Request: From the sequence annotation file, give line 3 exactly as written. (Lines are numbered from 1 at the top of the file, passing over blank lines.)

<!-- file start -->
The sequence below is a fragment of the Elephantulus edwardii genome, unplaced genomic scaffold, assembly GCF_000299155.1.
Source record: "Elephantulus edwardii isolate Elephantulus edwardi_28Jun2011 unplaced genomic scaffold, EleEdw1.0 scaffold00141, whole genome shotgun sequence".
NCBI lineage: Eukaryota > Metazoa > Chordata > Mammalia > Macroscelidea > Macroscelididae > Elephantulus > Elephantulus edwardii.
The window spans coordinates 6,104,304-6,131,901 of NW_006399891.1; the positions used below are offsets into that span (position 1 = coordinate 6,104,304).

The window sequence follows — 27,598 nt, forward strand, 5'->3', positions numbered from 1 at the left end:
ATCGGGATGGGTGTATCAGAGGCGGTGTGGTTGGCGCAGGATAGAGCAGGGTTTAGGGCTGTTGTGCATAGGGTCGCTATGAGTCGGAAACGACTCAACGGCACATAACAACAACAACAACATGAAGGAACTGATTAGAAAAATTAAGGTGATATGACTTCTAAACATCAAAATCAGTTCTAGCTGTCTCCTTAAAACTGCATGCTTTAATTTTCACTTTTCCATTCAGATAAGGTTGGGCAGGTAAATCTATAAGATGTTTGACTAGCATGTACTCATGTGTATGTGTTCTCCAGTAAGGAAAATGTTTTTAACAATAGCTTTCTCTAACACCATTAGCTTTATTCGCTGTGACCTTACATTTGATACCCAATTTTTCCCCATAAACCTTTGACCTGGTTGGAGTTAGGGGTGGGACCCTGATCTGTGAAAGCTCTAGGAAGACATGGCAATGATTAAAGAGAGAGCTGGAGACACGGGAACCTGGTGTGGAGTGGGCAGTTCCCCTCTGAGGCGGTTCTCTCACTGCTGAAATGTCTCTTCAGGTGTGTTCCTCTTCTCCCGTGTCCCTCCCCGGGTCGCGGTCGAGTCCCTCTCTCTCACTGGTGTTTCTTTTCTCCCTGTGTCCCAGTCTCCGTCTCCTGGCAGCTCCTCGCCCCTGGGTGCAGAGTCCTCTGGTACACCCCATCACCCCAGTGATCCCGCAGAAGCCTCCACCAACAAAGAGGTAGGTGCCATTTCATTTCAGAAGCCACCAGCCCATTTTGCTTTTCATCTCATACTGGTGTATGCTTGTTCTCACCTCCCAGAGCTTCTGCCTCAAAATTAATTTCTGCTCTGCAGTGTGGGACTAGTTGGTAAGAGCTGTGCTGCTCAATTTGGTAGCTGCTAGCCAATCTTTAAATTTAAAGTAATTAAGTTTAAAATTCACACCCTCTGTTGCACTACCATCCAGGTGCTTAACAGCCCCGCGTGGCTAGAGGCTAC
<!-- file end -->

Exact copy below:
NCBI lineage: Eukaryota > Metazoa > Chordata > Mammalia > Macroscelidea > Macroscelididae > Elephantulus > Elephantulus edwardii.